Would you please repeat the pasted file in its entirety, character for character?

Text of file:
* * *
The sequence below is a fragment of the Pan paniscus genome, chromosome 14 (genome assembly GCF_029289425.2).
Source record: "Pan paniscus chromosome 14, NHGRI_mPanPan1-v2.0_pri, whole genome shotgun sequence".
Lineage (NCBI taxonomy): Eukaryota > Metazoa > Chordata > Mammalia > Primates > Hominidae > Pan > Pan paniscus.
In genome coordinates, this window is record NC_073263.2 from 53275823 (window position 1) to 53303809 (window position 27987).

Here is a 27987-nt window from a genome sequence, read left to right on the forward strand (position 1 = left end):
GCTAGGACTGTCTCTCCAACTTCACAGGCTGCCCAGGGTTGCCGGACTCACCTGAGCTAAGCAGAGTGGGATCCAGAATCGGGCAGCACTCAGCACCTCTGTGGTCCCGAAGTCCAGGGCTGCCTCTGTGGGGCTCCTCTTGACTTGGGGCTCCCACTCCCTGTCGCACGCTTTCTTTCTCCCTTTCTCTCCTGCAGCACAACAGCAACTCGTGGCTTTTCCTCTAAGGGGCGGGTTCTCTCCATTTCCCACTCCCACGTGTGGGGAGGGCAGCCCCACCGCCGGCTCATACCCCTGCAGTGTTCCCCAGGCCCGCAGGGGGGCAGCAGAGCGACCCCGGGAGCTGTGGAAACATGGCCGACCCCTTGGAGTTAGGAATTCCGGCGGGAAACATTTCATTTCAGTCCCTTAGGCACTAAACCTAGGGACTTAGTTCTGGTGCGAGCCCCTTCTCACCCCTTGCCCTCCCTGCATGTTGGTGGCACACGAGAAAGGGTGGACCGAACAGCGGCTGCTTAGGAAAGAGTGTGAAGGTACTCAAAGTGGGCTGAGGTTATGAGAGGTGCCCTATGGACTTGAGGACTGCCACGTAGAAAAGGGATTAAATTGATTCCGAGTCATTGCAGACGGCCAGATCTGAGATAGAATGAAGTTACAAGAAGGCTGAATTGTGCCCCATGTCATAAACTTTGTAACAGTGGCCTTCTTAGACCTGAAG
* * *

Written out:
The sequence below is a fragment of the Pan paniscus genome, chromosome 14 (genome assembly GCF_029289425.2).
Source record: "Pan paniscus chromosome 14, NHGRI_mPanPan1-v2.0_pri, whole genome shotgun sequence".
Lineage (NCBI taxonomy): Eukaryota > Metazoa > Chordata > Mammalia > Primates > Hominidae > Pan > Pan paniscus.
In genome coordinates, this window is record NC_073263.2 from 53275823 (window position 1) to 53303809 (window position 27987).

Here is a 27987-nt window from a genome sequence, read left to right on the forward strand (position 1 = left end):
GCTAGGACTGTCTCTCCAACTTCACAGGCTGCCCAGGGTTGCCGGACTCACCTGAGCTAAGCAGAGTGGGATCCAGAATCGGGCAGCACTCAGCACCTCTGTGGTCCCGAAGTCCAGGGCTGCCTCTGTGGGGCTCCTCTTGACTTGGGGCTCCCACTCCCTGTCGCACGCTTTCTTTCTCCCTTTCTCTCCTGCAGCACAACAGCAACTCGTGGCTTTTCCTCTAAGGGGCGGGTTCTCTCCATTTCCCACTCCCACGTGTGGGGAGGGCAGCCCCACCGCCGGCTCATACCCCTGCAGTGTTCCCCAGGCCCGCAGGGGGGCAGCAGAGCGACCCCGGGAGCTGTGGAAACATGGCCGACCCCTTGGAGTTAGGAATTCCGGCGGGAAACATTTCATTTCAGTCCCTTAGGCACTAAACCTAGGGACTTAGTTCTGGTGCGAGCCCCTTCTCACCCCTTGCCCTCCCTGCATGTTGGTGGCACACGAGAAAGGGTGGACCGAACAGCGGCTGCTTAGGAAAGAGTGTGAAGGTACTCAAAGTGGGCTGAGGTTATGAGAGGTGCCCTATGGACTTGAGGACTGCCACGTAGAAAAGGGATTAAATTGATTCCGAGTCATTGCAGACGGCCAGATCTGAGATAGAATGAAGTTACAAGAAGGCTGAATTGTGCCCCATGTCATAAACTTTGTAACAGTGGCCTTCTTAGACCTGAAG